Apple recently released its latest computer and mobile operating systems, Mac OS Sierra and iOS 10, both bring improvements and changes that are sure to please some and upset others.
iOS 10 looks and feels very different with a new lock screen, notification center, and control center and updates to apps like Messages and Music, but as with any software updates there are bugs including a bug where trying to update the machine over the air cause it to crash and boot loop(although this has been fixed since then). This is just a reminder that day 1 software may have bugs and it is never a bad idea to hold off a week or two for all the issues to be ironed out.
Mac OS Sierra brings along a new naming scheme, gone is OS X and in is Mac OS, some are speculating that this is a way to bring iOS and Mac OS closer, although for now they look to be separate and distinct OS’s. Continuity however bridges the gaps between iOS and Mac OS, with a universal clipboard between apple devices, and now Siri is in Mac OS.
iOS 10 brings many small but convenient updates and changes. The slide to unlock (present since the first release of iOS) has been replaced by pressing on the home button to unlock. Many of the stock applications have received a couple of new features here and there, and a lot of focus went into tying separate applications to make for a single fluid system. One such example of this focus on context driven capabilities is transferring events, and contacts found in emails to calendar and contacts respectively. Messages also received a considerable change with the addition of new stickers, and animations to emphasize the expression of your texts.
One trade off of iOS 10 is the implementation of API’s (Application Program Interface) to help the programmers design applications. One API was removed that allowed low level access to information about hardware; such as the battery cycle count or charge voltage. But Apple implemented three new APIs allowing for more access to iMessage, Maps, and Siri which allow for integrating new tasks such as restaurant booking from maps or larger and emotive emoticons and emoji’s.
macOS Sierra borrows many of its new features from iOS. From the integration of Siri to the adoption of Apple Pay online, the influences of iOS are clear. Disk Utility has the option to setup raid arrays, a feature that was removed in 10.11. While not a widespread use case, it is nice to have the ability to set up special storage options. In stark contrast Apple has really limited the security options for Gatekeeper. Whereas before if you were trying to install a program from an unidentified developer (like Cloudpath) all you had to do was change a setting in System Preferences to accept all 3rd party apps, now you have to run the application, and then go into system preferences to give it explicit access to run, additionally you can also right-click it and hit “open” to provide the necessary permission to launch the application. In some cases it might be a few extra clicks, but the general security improvement is a interesting trade-off to consider.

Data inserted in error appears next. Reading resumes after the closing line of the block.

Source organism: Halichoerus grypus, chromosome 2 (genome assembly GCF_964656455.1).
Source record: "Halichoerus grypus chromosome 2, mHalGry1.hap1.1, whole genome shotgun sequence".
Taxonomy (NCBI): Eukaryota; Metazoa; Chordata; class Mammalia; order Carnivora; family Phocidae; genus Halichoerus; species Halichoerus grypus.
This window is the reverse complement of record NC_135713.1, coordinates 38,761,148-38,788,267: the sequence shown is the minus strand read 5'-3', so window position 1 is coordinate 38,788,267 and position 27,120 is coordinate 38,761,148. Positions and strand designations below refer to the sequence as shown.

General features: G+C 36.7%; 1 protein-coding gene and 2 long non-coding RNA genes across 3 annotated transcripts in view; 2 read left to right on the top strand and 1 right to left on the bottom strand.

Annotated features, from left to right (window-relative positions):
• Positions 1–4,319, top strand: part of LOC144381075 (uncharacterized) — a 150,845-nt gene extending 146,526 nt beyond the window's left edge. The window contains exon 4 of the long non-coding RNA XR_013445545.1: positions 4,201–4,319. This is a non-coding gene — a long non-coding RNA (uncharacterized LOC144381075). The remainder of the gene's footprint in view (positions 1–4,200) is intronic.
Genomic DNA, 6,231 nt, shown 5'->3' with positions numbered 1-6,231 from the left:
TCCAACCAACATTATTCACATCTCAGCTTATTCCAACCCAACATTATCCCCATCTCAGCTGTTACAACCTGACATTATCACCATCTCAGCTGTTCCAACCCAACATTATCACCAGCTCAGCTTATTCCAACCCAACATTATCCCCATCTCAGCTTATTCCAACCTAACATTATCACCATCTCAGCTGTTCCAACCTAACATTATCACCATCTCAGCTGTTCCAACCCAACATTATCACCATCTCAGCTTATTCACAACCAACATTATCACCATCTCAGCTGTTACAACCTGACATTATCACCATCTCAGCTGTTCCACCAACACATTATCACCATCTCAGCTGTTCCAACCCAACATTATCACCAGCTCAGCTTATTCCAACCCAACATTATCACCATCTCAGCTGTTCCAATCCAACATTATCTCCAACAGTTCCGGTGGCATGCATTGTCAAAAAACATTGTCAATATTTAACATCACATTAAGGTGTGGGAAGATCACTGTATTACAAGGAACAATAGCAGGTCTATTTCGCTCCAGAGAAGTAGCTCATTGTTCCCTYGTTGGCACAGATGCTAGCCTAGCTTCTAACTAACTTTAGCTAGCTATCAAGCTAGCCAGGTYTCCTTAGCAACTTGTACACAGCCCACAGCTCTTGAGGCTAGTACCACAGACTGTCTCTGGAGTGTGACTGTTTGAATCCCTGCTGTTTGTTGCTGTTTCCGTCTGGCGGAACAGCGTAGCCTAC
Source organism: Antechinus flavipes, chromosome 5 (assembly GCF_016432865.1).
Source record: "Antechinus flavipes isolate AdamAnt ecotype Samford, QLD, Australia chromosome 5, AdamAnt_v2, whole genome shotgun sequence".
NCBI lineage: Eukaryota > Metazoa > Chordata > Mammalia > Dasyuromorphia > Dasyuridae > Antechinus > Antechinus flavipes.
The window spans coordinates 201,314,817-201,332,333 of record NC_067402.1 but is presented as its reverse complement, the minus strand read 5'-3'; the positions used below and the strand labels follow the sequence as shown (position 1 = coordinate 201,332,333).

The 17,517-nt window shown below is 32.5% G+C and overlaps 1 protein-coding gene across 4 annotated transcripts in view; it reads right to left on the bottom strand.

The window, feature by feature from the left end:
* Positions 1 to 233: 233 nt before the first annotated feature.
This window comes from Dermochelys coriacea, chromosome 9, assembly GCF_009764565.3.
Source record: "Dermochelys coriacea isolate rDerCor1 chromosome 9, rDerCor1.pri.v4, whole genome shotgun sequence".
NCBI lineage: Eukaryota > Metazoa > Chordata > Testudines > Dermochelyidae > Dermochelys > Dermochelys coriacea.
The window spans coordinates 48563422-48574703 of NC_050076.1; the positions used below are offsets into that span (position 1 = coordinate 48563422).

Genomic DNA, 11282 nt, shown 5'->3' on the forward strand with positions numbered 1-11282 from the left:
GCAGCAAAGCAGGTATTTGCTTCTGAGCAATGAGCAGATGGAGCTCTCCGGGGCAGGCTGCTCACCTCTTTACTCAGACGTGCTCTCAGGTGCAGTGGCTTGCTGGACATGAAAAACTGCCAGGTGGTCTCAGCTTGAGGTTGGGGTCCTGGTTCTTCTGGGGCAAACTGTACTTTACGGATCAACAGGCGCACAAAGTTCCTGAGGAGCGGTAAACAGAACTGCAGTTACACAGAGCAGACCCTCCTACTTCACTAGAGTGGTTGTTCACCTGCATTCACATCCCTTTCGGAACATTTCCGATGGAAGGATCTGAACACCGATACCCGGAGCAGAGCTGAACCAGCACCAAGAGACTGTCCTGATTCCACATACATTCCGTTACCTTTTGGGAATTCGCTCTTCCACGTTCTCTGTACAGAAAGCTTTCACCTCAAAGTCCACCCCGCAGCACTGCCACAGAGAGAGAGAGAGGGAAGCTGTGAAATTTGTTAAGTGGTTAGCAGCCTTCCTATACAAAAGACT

iCloud also has a new trick, which affects Mac OS. Older files (such as documents/voice memos) can be moved to iCloud to save space on the machine. This allows Apple to charge for iCloud server space and use smaller storage solutions in machines, a formula popularized by Google’s Chromebooks. This optional feature is designed to free up space on machines as an alternative to using external drives.
Sudo also changed how it works, if you authenticate one tab in Terminal if will not authenticate the other tabs, meaning that you have to re-authenticate the sudo command in each tab.
Overall the iOS 10 and macOS upgrades do not provide any world changing features, but what they do provide is many smaller changes that should make devices easier to use and more feature rich, from the changes to apple music to the new lock screen, this update feels like a step closer to a “perfect” experience. Looking to the future, Apple released a preview of their new file system, Apple File System (APFS), which is designed to provide better support for solid state drives and implements software tools such as trim, snapshots, and cloning as well as overcoming many of the limitations of HFS+. While not an exciting visible change, this backend change will allow for new features and hopefully better performance to enable a better user experience.